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Filtering and Collaborative Filtering

Notes from the DELOS workshop, Budapest, November 1997

By Jacob Palme, e-mail jpalme@dsv.su.se, at the research group for CMC (Computer Mediated Communication), within the K2Lab laboratory at the DSV university department. Last revision: 13 November 1997.

Summary: By filtering is meant tools to aid people cope with information overload by selecting the most valuable and interesting document for each user. Social or collaborative filtering is filtering based on the evaluations of documents made by other people. Intelligent filtering is use of AI tools to automatically derive filtering rules by looking at the documents a person selects. Filters use and/or produce ratings. A rating is an evaluation (rating label) of a document in one or more rating scales. The quality of a filter is measured by comparing the prediction, which the filter makes of the rating of a document for a particular user, with the rating which the user actually makes. The common information retrieval measures precision and recall can also be used. Filtering is usually based on some kind of computation of various attributes of a document, such as keywords, spelling correctness, length, ratings put on the document by other people in the same peer group as the person for whom filtering is done.

In this workshop, a number of researchers in the area of filtering and collaborative filtering talked about their research, experience and ideas.

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This workshop was arranged for an Esprit project (funded by the European Union, EU) on digital libraries, by SZTAKI in Budapest, the research institute of the Hungarian Academy of Science. It was also a starting point for two new EU-funded projects, EuroGather and SELECT, in the area of filtering and collaborative filtering.

These are my very personal notes, they do not include everything said at the symposium.

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The GroupLens Research Project: Scalable Collaborative Filtering for the Internet

Joe Konstan comes from the University of Minnesota and was an invited lecturer, talking about the GroupLens collaborative filtering system.

Information filtering is not new, he said. Filtering is as old as human society. But the change today is that we have too much information, giving new needs for filtering. Collaborative filtering is based on earlier experience where people asked friends and consultants to help them find the most valuable information.

Basics of GroupLens:

measures of interest
measures of similar interest between users in a domain
predicted interest a user will find in an item

Area of filtering: Usenet news

A newsreader with added buttons for rating in the newsreader user interface.

Important: Research should be done on a moderated newsgroup, because it is too easy to get good results in a newsgroup full with spam and trash.

Not only finding people who agree with you, also find people who consistently disagree with you, and use their ratings, inverted, to aid your choice.

What is the value to users of getting better filtering? This is very difficult to find out.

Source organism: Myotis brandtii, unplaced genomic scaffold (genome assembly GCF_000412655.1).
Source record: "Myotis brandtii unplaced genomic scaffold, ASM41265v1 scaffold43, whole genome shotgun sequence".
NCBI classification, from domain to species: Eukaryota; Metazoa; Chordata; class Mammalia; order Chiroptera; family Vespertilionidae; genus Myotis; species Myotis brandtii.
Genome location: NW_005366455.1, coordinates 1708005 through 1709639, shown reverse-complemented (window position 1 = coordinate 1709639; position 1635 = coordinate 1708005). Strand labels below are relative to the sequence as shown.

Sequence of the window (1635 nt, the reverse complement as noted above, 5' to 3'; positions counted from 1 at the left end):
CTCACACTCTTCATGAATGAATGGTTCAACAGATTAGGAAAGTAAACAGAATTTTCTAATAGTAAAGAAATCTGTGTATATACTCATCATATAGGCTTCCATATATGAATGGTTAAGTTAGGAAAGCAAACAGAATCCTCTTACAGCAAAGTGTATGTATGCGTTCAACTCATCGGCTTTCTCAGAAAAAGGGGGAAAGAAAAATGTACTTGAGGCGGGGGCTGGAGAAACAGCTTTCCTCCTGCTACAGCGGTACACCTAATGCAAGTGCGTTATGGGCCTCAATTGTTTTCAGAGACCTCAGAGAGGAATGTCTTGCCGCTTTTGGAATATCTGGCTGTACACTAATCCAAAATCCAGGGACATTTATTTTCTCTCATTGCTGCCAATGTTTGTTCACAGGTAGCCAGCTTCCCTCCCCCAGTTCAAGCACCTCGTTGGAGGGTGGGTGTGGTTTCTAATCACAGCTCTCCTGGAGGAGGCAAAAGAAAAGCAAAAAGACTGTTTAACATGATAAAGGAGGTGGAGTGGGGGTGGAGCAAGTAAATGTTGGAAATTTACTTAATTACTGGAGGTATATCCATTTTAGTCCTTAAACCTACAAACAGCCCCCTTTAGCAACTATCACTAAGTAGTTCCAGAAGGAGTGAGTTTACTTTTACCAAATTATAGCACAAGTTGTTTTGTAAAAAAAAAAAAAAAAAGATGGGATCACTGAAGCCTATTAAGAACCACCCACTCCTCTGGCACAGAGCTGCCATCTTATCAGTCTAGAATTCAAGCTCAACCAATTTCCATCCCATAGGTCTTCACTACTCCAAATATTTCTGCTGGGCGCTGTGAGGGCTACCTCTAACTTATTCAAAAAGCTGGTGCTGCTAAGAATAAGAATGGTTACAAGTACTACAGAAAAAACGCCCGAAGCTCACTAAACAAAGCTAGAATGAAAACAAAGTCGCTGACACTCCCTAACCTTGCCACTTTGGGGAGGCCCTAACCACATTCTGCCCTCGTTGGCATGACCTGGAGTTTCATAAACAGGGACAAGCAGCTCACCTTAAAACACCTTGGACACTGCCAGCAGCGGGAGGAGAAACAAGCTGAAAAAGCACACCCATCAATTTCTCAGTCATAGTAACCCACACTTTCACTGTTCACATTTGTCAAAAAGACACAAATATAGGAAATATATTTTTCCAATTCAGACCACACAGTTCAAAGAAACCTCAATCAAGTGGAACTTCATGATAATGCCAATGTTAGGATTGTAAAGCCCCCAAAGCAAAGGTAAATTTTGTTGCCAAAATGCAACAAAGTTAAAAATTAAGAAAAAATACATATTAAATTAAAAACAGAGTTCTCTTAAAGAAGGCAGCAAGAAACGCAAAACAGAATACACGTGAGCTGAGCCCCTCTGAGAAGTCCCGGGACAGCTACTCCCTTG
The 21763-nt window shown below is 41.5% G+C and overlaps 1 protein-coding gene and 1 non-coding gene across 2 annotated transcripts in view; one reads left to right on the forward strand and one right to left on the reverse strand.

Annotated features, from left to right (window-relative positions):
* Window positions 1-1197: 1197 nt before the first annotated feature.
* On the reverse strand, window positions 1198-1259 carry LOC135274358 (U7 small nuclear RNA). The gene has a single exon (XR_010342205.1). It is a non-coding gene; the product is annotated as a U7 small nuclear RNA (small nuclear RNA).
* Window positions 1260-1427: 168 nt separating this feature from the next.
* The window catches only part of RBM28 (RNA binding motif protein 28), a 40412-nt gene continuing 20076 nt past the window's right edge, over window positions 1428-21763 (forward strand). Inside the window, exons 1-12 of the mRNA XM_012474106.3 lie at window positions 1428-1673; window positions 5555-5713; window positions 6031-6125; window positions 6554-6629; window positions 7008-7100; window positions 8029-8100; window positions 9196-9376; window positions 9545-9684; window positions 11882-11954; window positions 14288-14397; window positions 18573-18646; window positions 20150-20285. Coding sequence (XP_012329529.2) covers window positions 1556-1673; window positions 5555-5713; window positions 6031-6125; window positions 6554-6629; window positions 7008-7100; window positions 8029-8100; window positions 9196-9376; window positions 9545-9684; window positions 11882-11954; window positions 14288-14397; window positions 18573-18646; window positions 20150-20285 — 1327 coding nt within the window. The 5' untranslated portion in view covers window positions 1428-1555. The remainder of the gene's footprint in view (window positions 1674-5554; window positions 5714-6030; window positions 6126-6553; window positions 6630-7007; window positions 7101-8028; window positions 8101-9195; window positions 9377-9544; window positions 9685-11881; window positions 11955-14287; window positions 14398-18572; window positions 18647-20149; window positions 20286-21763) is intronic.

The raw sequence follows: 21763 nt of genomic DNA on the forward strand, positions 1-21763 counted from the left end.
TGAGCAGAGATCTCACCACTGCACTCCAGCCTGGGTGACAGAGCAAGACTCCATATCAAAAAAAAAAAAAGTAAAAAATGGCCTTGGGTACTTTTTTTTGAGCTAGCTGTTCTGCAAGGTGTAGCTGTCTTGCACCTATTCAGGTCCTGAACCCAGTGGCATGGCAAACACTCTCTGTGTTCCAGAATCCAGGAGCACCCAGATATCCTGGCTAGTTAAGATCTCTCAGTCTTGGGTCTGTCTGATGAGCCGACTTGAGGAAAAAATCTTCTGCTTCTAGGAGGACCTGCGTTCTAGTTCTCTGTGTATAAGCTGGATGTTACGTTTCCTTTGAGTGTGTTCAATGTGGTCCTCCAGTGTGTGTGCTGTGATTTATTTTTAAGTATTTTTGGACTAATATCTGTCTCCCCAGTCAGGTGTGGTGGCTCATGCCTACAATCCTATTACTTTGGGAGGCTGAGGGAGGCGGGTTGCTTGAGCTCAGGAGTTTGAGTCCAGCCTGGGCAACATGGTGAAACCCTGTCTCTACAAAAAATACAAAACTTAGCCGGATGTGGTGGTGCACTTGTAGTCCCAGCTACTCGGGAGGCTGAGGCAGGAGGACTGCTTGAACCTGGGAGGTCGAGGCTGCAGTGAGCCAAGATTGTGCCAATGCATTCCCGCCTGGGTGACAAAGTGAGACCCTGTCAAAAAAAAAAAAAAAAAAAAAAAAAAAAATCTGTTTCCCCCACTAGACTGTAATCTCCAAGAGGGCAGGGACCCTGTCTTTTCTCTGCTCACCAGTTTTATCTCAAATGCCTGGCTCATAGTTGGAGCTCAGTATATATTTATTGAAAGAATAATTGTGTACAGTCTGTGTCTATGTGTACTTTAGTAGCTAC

Important for reasonable implementations: Partition users into interest groups, find neighbourhood groups (people with similar views) within interest groups.

Evaluation criteria: Correlation between prediction done by the system and the rating which the individual made after reading the article. I asked: Is there not a problem with bias, if you see the prediction before you make your rating, and a problem that rating will cause you to see only the best documents, and this skewed selection will distort your rating scales. Answer, no, we studied this and this was not a problem.

Time-spent-reading is a very good surrogate for explicit ratings. There is no correlation at all between length and time-spent-reading! (Over 300 seconds was assumed to mean "you walked away", when estimating time-spent-reading.)

Combining time-spent-reading with explicit rates give best results.

Alternatives to collaborative rating: Spelling accuracy, amount of quoted text, fame of author could be used to predict rating.

Dynamic selection of the best filtering algorithm based on fluctuations and changes in the information base being rated.

Question from Rob Procter: Did you study correlation between posting behaviour and rating. Answer: No, we did not study that. It would violate the privacy of users.

Commercial experience: Commercial providers and users want a filtering systems which picks the N most recommended items. For example, when you go into a bookstore, show you the 8 books you should look at. This is not something we had envisaged before commercialisation.

One-to-one shopping: Give personalised information to each customer of what products that customer might like to buy. Example: table of contents - top of document

Software Prototype for Information Filtering and Rating using Evolutionary Algorithms

Peter Undersmayr, Guetner Ehrencetraut, University of Vienna, Austria.

Using genetic (evolutionary) algorithms. Tries to extract the right keywords which form a good user profile from highly rated e-mails. Also tries to find words from areas the user is interested in right now, and removing old keywords from areas which the user is not any more interested in. Also this is done using genetic algorithms.

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The Profile Editor: Designing a direct manipulative tool for assembling profiles

Patrick Baudisch, GMD, Germany.

The goal of this project was to develop a simple and easy-to-use user interface for specifying your interest profiles in interaction with the computer. The interface used rectangles to represent filtering rules, with height and width and position in a container. The size of the rectangle showed how many items in total could be selected by this rule. The position of the rectangle in the container indicated whether the user wanted much from this category. The user could also change the shape of the rectangle, high and narrow if all items are equal, and low and wide if there is a large variation between good and bad items.